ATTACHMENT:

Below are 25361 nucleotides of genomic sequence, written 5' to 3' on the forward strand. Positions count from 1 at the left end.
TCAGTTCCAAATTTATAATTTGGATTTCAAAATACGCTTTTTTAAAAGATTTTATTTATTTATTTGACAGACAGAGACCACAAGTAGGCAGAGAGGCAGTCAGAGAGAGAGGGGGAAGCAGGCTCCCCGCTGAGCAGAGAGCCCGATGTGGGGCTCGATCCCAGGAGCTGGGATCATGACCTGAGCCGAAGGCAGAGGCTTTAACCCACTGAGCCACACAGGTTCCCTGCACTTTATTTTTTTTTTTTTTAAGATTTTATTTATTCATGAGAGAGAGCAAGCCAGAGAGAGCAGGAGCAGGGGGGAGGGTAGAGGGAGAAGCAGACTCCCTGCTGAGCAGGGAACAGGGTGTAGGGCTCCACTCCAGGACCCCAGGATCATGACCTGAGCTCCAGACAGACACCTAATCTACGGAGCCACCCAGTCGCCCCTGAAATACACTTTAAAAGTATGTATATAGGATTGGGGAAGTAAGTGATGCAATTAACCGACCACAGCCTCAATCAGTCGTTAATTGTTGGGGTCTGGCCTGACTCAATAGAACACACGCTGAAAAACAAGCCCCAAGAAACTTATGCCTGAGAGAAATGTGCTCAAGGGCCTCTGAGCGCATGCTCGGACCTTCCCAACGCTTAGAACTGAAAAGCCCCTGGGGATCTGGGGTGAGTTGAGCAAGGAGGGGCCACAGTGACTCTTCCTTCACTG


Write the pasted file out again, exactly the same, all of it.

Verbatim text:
Below are 25361 nucleotides of genomic sequence, written 5' to 3' on the forward strand. Positions count from 1 at the left end.
TCAGTTCCAAATTTATAATTTGGATTTCAAAATACGCTTTTTTAAAAGATTTTATTTATTTATTTGACAGACAGAGACCACAAGTAGGCAGAGAGGCAGTCAGAGAGAGAGGGGGAAGCAGGCTCCCCGCTGAGCAGAGAGCCCGATGTGGGGCTCGATCCCAGGAGCTGGGATCATGACCTGAGCCGAAGGCAGAGGCTTTAACCCACTGAGCCACACAGGTTCCCTGCACTTTATTTTTTTTTTTTTTAAGATTTTATTTATTCATGAGAGAGAGCAAGCCAGAGAGAGCAGGAGCAGGGGGGAGGGTAGAGGGAGAAGCAGACTCCCTGCTGAGCAGGGAACAGGGTGTAGGGCTCCACTCCAGGACCCCAGGATCATGACCTGAGCTCCAGACAGACACCTAATCTACGGAGCCACCCAGTCGCCCCTGAAATACACTTTAAAAGTATGTATATAGGATTGGGGAAGTAAGTGATGCAATTAACCGACCACAGCCTCAATCAGTCGTTAATTGTTGGGGTCTGGCCTGACTCAATAGAACACACGCTGAAAAACAAGCCCCAAGAAACTTATGCCTGAGAGAAATGTGCTCAAGGGCCTCTGAGCGCATGCTCGGACCTTCCCAACGCTTAGAACTGAAAAGCCCCTGGGGATCTGGGGTGAGTTGAGCAAGGAGGGGCCACAGTGACTCTTCCTTCACTG